Quentin Tarantino’s 8th movie as director is named ‘The Hateful Eight’ or, if you prefer ‘The H8ful Eight’. Good that, innit? My expectations were somewhat low for this offering from the master of uber-cool violence. Early reviews used such words as ‘formulaic’, ‘overlong’ and ‘derivative’. I feared the worst. I was happy then that these fears were unfounded. The movie seized me from the off, and it held my undivided attention till the very end of its three hour plus run time.

The Hateful Eight

I remember watching Reservoir Dogs all those years ago and being held in awe by its majesty. I was young, and believed all movies should be this way. It felt like a homage to the classic films of the 70s. Taxi Driver and The Godfather movies etc. Dialogue that palpably crackled, relentless pace and ambiguous anti-heroes that you could neither cheer or wish a grisly outcome for. Pulp Fiction for me left me even more gob-struck and impressed, but even back then I knew this represented Tarantino’s nadir. I was afraid he would never turn his hand to such greatness ever again. Unfortunately, I believe this still to be the case.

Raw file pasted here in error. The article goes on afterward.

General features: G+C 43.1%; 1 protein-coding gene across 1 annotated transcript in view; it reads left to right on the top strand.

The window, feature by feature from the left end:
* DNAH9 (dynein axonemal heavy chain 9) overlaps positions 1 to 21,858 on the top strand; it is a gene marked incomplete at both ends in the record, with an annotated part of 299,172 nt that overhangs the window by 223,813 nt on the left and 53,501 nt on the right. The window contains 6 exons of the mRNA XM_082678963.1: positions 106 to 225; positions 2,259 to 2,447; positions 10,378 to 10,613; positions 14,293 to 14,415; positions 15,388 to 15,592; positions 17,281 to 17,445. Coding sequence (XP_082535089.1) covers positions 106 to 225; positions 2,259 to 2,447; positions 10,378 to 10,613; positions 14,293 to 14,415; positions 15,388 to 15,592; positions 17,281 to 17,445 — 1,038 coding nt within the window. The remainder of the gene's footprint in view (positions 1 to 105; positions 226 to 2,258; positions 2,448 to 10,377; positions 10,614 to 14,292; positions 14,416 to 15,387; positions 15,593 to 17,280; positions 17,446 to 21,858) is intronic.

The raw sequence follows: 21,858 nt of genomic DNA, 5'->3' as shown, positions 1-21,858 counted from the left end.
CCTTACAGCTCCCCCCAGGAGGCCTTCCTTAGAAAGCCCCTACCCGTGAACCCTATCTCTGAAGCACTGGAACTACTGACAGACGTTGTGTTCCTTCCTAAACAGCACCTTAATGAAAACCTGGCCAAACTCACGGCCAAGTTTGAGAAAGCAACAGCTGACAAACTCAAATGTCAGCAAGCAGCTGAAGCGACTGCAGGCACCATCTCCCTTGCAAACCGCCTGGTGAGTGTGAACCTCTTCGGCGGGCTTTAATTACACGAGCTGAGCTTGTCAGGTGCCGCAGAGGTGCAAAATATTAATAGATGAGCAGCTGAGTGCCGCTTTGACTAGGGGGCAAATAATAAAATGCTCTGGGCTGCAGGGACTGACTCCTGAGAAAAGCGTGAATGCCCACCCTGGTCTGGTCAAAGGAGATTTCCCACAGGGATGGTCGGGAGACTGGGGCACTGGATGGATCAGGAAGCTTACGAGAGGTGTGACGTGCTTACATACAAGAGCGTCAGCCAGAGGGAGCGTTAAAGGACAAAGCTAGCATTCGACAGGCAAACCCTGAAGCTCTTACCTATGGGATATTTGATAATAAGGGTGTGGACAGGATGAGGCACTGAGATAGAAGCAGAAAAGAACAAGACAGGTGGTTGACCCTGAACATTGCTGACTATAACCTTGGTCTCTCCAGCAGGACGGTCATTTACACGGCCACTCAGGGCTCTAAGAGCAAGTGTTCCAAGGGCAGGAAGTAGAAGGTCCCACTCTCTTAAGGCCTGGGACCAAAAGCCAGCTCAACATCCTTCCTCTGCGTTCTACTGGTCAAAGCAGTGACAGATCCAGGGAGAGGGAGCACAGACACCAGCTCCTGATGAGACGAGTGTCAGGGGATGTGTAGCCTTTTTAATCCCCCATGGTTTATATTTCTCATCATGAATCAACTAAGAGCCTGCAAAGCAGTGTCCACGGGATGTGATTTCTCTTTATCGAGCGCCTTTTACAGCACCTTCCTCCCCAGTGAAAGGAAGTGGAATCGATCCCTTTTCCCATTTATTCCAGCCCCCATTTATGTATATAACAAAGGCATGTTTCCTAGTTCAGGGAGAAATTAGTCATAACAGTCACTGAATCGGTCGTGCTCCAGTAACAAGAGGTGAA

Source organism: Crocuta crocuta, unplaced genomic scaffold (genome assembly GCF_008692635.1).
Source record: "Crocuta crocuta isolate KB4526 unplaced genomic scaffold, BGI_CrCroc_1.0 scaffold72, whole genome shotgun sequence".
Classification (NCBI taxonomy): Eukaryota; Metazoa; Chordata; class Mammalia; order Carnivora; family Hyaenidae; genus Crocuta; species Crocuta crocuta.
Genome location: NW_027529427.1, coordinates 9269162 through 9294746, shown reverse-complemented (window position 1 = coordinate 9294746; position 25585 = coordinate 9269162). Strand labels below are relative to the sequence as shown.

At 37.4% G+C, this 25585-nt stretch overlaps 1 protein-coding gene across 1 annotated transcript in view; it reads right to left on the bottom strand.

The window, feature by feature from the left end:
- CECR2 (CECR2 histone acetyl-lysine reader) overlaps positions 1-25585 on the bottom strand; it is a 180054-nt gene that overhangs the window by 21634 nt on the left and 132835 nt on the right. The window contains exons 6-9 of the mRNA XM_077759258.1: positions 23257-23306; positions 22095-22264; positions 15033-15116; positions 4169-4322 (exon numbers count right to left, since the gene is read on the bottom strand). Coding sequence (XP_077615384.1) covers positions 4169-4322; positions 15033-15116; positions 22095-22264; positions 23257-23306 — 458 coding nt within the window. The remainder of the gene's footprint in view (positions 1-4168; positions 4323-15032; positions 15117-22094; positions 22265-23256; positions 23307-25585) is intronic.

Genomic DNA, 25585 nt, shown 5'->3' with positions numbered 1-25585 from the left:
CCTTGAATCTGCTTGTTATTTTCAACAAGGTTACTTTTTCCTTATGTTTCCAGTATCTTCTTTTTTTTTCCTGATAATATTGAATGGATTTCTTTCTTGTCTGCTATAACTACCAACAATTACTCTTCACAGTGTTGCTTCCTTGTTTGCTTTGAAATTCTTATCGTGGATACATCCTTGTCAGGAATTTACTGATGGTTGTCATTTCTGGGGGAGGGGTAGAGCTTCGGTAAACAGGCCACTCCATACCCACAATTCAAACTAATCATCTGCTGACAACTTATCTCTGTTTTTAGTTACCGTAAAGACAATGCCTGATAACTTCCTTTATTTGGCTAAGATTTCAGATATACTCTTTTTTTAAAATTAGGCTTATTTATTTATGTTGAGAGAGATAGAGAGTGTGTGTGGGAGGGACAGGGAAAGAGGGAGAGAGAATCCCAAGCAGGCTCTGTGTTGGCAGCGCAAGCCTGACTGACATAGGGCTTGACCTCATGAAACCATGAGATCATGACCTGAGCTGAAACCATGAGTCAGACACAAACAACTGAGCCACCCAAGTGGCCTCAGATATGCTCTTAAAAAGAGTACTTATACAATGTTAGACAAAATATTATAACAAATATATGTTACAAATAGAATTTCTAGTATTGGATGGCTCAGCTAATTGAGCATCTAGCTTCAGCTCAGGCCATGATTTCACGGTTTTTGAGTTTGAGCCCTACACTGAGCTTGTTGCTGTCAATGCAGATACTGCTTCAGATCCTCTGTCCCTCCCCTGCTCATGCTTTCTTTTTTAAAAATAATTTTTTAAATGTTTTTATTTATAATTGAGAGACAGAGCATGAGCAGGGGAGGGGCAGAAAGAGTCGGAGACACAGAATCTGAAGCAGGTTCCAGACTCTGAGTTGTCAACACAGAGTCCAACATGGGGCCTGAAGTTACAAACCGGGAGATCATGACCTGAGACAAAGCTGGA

Samuel L Jackson

However, although many might disagree, The Hateful Eight is a better movie than Inglorious Basterds, Django and Kill Bill. It’s so well acted. Jason Leigh is excellent. Samuel Jackson is excellent – as are all the other players. Special mention must go to Walter Goggins who plays a Yankee hating confederate would-be sheriff who, let’s just say, is not very tolerant of minorities. Tarantino said the movie is influenced by The Thing, and I can see that, but I can also see echoes from Evil Dead 2. There are only two real settings in the film, and much like Raimi’s horror-comedy, characters come and go throughout. The pace and tension is just perfect. If you like your movies heavy with fantastic acting, true mystery and snappy dialogue (albeit very Tarantino-esque – but what did you expect), then you are going to love The H8ful Eight. Even without the Tarantino brand – this is a superb western worthy of joining the canon of that particular genre. Oh yeah, it has a Morricone soundtrack too. What’s not to like?


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